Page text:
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Incur   Listen
verb
Incur  v. t.  (past & past part. incurred; pres. part. incurring)  
1.
To meet or fall in with, as something inconvenient, harmful, or onerous; to put one's self in the way of; to expose one's self to; to become liable or subject to; to bring down upon one's self; to encounter; to contract; as, to incur debt, danger, displeasure, penalty, responsibility, etc. "I know not what I shall incur to pass it, Having no warrant."
2.
To render liable or subject to; to occasion. (Obs.) "Lest you incur me much more damage in my fame than you have done me pleasure in preserving my life."






Collaborative International Dictionary of English 0.48








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"Incur" Quotes from Famous Books



... come back to this; the expenses which you run into for my sake make me anxious for two reasons: the first that they involve me more than I should wish, and the other that I feel certain— pray be not offended with me—that you cannot incur them without much inconvenience to yourself; and I do not wish such a state of things to ...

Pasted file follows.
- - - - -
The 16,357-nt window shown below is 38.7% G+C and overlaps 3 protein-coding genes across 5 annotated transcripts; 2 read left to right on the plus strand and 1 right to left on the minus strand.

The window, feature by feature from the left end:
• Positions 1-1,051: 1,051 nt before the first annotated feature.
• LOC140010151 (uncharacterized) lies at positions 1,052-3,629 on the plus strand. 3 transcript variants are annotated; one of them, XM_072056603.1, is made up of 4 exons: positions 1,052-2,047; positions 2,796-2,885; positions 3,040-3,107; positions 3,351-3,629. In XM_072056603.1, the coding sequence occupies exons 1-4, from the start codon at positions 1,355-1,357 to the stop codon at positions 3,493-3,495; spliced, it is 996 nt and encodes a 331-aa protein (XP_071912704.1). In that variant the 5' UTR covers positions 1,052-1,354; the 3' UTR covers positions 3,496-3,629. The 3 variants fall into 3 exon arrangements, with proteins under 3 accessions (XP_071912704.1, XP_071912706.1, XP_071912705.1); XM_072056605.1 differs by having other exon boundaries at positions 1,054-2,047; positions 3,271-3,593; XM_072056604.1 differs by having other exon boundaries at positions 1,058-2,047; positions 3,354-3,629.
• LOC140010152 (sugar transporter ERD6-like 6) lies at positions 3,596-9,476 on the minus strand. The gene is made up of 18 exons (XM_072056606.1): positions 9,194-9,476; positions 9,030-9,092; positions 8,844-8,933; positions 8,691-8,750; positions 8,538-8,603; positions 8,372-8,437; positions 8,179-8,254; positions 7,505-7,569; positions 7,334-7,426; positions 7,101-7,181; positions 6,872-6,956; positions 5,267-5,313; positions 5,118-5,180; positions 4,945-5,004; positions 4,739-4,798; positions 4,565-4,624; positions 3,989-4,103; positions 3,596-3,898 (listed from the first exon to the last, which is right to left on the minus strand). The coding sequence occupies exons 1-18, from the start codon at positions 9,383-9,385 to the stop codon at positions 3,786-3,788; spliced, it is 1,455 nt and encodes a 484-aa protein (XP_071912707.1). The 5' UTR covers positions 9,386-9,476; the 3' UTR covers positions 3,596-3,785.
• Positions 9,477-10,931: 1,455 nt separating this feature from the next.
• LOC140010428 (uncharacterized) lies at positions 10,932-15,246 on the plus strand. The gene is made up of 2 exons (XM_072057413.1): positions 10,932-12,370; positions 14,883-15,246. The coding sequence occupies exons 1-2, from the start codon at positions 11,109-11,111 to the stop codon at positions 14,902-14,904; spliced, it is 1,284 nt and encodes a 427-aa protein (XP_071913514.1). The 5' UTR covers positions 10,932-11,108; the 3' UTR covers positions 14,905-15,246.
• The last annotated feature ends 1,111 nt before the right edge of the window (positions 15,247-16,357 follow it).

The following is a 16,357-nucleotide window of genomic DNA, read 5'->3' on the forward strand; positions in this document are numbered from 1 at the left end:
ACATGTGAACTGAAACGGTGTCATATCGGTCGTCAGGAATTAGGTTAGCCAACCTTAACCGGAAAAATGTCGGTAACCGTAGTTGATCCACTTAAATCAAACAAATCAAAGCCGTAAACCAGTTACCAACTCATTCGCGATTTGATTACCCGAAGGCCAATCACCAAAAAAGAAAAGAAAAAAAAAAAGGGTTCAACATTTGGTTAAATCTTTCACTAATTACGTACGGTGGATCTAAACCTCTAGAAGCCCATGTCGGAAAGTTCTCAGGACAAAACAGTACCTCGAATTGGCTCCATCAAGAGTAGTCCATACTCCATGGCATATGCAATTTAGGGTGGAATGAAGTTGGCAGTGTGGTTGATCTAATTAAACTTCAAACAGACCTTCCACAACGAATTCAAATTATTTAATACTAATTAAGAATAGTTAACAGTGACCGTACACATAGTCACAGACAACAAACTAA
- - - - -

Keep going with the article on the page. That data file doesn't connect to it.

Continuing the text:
— The Shopkeeper Turned Gentleman - (Le Bourgeois Gentilhomme) • Moliere (Poquelin)

... not be skinned, but singed, for the former act would be one of rashness that would incur divine displeasure and result in lack of success on the part of the dogs during ...
— The Manbos of Mindano - Memoirs of the National Academy of Sciences, Volume XXIII, First Memoir • John M. Garvan

... Liberal Ministry would have nothing to do with it. Napoleon hoped, in the first instance, to shift the onus of stopping the war from himself to the English Government. He wished the programme of Villafranca to emanate from England; but, as Lord Palmerston wrote to Lord John Russell, why should they incur the opprobrium of leaving Italy laden with Austrian chains and of having betrayed the Italians at the moment of their brightest hopes? In the same letter (July 6), he pointed out that if a single Austrian ...